Three women in Stockton, California, were having a fun girls' night out until they saw the insults on their receipt at Chilly D's Sports Lounge.
At the top of the receipt where the customer's name is supposed to go, the bill said "Fat Girls." When the women questioned their server, he blamed another server who had conveniently left the building. The manager wasn't much help either, although he offered the women a 50% discount, the Los Angeles Times reports.
Unfortunately this isn't the first instance of insults printed on a customer's receipt. But what can victims do about it?
What the women did in this case is a good first step: confront the company. Insulting customers is unacceptable, and you should let them know they aren't getting away with it.
In many cases, the manager may not know that employees are acting inappropriately. Bringing it to the attention of people in charge could have a big impact. If nothing else, it tells the worker that his actions do have consequences.
Depending on the circumstances, there may also be a legal remedy for customers who were insulted. You can file a civil lawsuit with the help of an attorney.
If the insult is based on race or religion, then you may be able to bring a suit for harassment because of discrimination. Federal and state laws prohibit discrimination based on certain categories, including race, religion, and ethnicity.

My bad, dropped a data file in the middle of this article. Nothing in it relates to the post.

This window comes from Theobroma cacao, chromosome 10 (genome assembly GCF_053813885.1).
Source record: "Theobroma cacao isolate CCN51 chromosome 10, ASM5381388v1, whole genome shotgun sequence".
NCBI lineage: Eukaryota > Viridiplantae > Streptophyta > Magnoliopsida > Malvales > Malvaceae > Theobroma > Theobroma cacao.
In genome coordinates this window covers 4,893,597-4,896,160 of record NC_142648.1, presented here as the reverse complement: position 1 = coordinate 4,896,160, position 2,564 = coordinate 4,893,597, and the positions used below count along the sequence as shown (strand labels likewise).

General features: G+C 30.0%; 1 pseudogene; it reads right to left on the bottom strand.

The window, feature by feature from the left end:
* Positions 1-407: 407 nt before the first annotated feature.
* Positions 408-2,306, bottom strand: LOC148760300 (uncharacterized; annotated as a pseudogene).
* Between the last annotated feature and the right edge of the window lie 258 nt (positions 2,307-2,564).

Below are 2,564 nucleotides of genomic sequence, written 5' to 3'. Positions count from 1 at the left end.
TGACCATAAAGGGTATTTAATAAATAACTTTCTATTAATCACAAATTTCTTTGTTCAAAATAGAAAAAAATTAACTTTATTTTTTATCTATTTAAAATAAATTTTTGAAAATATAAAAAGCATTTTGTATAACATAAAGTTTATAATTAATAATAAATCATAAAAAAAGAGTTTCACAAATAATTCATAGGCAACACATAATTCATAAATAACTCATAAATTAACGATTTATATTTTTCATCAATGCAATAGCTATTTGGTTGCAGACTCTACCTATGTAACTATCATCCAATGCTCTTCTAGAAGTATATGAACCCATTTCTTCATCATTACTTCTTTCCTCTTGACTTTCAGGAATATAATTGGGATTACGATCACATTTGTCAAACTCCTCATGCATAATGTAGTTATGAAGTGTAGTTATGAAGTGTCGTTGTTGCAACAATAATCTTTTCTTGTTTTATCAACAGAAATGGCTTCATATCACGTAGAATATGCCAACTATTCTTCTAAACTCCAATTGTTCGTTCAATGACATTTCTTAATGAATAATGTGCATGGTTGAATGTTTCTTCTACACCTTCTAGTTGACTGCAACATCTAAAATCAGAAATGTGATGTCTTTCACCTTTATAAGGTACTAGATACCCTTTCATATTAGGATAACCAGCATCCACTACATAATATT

But if the insult is based on different physical characteristics, like attractiveness or weight, harassment charges aren't necessarily appropriate.
In the case of the California women, they could potentially bring a lawsuit for intentional infliction of emotional distress. That claim requires the defendant to have engaged in extreme conduct that's intended to cause severe emotional distress to the victim.
Proving severe emotional distress is difficult and generally requires persistent emotional disturbance or physical symptoms.
Unfortunately that means plaintiffs don't often win claims for intentional infliction of emotional distress. But it's still worth talking to an attorney about your options.
Even if you don't bring a legal claim, it's important to let companies know when there's an issue, especially if you've been insulted. If they're unwilling to treat you with respect, then they don't deserve your business.
- What is Discrimination? (FindLaw)
- Lesson: Don't Call Regular Customers Racial Slurs (FindLaw's Free Enterprise)
- Papa John's Receipt Fiasco: When a Company's Racist Act Goes Viral (FindLaw's In House)
- Ex-Employee Can Sue for Racist Receipt Defamation (FindLaw's Eighth Circuit Blog)